Throughout his wildly successful copywriting career, David Ogilvy coined some of the most celebrated slogans of all time for some of the world’s biggest brands. He worked with everyone from Rolls Royce to Schweppes, and was described by Time magazine in 1962 as “the most sought-after wizard in today’s advertising industry.” 

Though the advertising landscape has changed considerably since Ogilvy’s time, he’s left an enduring and respectable legacy. But what’s perhaps even more timeless than his advertising efforts are the lessons he spun for aspiring ad-folk. 

Indeed, anyone in the marketing game can learn something from David Ogilvy. Whether it’s on branding, creativity, research, or productivity, he covered the lot. And we’ve rounded up 6 of these lessons so that we might all learn a thing or two from “the father of advertising.”

1 – Don’t forget to sell

“When I write an advertisement, I don’t want you to tell me that you find it ‘creative.’ I want you to find it so interesting that you buy the product.” — David Ogilvy.

There’s a lot of advertising out there, and a lot to compete with, and in trying to stand out from the crowd it’s tempting to be as eccentric and eye-catching as possible. The problem is that when we focus too much on the creative aspect of an advertisement, we can forget to actually sell the product

“Your role is to sell, don’t let anything distract you from the sole purpose of advertising.” — David Ogilvy.

So we need to remember that no matter how creative we try to be, the heart of our advertisements must be the products or services themselves

2 – Who’s it for and what does it do?

“I could have positioned Dove as a detergent bar for men with dirty hands, but chose instead to position it as a toilet bar for women with dry skin. This is still working 25 years later.” — David Ogilvy.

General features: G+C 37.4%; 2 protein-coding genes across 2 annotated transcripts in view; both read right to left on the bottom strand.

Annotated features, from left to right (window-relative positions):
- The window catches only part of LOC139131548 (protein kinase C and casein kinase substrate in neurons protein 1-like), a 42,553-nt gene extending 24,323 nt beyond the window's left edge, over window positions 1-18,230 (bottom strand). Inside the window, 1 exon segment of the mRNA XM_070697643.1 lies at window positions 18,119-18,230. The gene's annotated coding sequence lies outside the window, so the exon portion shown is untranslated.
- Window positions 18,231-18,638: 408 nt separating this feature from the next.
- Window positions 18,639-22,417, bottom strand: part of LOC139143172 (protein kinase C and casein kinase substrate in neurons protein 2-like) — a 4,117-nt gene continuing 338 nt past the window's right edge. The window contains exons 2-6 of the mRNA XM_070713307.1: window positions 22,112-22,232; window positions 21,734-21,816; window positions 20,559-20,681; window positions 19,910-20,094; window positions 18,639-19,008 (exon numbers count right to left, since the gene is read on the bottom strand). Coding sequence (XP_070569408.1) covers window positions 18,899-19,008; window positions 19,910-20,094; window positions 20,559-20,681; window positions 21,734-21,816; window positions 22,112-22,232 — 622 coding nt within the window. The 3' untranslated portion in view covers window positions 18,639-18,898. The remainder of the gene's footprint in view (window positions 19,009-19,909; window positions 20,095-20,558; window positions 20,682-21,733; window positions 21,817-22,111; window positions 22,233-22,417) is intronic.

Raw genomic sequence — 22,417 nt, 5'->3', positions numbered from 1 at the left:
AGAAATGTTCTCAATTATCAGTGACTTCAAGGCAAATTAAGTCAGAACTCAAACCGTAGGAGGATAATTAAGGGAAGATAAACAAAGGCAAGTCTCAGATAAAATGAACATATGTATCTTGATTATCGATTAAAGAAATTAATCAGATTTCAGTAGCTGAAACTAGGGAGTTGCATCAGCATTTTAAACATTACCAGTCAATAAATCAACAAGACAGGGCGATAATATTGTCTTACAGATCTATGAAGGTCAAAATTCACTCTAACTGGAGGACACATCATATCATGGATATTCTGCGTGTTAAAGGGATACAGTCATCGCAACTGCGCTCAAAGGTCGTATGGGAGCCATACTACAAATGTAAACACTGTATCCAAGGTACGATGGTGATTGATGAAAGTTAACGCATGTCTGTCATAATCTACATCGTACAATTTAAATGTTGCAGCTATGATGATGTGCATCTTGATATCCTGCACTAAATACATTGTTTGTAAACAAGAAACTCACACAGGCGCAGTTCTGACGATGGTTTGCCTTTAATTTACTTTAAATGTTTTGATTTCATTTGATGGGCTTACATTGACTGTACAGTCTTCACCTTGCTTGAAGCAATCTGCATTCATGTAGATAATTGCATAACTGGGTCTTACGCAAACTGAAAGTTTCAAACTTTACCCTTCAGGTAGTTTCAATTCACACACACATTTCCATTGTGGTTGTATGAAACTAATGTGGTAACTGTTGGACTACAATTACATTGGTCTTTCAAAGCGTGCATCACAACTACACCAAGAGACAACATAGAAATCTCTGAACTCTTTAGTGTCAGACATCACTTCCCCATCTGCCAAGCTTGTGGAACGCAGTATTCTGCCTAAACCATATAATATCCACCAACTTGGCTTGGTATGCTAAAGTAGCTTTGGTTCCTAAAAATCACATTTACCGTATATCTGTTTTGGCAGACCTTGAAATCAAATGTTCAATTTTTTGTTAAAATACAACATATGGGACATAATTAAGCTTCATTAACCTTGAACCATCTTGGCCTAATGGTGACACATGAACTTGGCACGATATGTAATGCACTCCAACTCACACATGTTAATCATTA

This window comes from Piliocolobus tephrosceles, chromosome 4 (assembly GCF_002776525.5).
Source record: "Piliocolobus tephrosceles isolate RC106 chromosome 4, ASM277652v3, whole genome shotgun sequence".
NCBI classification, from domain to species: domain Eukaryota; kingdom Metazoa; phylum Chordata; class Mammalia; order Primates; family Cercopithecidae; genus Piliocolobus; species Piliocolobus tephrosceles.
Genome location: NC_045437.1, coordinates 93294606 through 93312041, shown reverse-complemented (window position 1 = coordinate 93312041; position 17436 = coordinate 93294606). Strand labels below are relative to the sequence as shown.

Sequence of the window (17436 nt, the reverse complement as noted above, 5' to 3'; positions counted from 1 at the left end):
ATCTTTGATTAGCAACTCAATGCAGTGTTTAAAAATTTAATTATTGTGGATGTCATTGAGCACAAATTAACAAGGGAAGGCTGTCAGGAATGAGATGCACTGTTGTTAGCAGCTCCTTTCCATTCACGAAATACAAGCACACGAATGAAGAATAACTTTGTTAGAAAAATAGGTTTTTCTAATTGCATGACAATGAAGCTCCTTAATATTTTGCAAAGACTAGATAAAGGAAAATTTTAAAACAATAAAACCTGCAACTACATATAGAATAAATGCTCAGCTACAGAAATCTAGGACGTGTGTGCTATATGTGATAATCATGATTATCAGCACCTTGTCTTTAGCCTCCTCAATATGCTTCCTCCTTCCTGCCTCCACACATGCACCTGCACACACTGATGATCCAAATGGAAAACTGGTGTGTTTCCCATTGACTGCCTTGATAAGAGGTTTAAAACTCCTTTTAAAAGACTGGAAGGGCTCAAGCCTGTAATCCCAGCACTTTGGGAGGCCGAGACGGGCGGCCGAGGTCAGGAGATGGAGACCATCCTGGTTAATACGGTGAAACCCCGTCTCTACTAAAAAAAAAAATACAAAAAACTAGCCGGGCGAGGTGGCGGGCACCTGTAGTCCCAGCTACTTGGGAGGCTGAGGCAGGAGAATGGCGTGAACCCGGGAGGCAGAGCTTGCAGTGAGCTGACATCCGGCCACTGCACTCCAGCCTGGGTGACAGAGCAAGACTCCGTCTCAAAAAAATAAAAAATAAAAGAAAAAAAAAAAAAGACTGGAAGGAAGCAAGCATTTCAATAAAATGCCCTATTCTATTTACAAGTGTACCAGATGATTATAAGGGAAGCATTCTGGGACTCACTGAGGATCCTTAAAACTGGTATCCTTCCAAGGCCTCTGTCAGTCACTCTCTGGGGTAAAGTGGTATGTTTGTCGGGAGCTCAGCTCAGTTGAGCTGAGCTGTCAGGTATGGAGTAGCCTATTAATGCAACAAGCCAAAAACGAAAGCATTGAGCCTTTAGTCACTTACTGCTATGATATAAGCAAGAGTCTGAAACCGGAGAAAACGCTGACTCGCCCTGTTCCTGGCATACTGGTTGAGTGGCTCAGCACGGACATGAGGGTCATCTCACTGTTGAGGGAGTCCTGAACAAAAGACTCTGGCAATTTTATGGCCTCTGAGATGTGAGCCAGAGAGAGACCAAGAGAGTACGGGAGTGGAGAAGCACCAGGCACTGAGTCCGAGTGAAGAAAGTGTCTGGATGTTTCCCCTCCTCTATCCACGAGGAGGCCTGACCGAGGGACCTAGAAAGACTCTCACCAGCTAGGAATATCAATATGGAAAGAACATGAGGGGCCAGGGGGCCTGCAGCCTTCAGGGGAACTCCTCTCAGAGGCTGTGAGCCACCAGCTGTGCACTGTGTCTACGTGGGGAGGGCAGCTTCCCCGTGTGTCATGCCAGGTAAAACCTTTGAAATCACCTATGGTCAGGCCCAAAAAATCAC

When we’re creating an advertisement, it’s crucial that we understand what the product/service being advertised actually does and who we’re aiming it at. Without this knowledge our ads won’t have any direction, and directionless ads are incredibly detrimental to our marketing efforts. 

An effective way to check if we’re on the right path is to look over our ads and see if they answer the questions “Who’s it for?” and “What’s it do?”. If the answer to one or both of those questions isn’t forthcoming, then it’s back to the drawing board! 

3 – Use relatable language 

“It seems to me you should use their language, the language they use every day, the language in which they think.” — David Ogilvy.

Nobody likes jargon. And though it can be tempting to use technical, industry-specific, language to communicate your expertise, it’s best to be avoided where possible. People respond better when they don’t feel patronised, and one failsafe way to patronise your audience is to frazzle them with complex language

So how do we make sure our copy isn’t patronising? We’ll turn to Ogilvy for the answer to that one:

“Never write an advertisement which you wouldn’t want your family to read.” 

Think of the people closest to you when you’re writing advertising copy, and ask yourself how they would respond to the language you’re using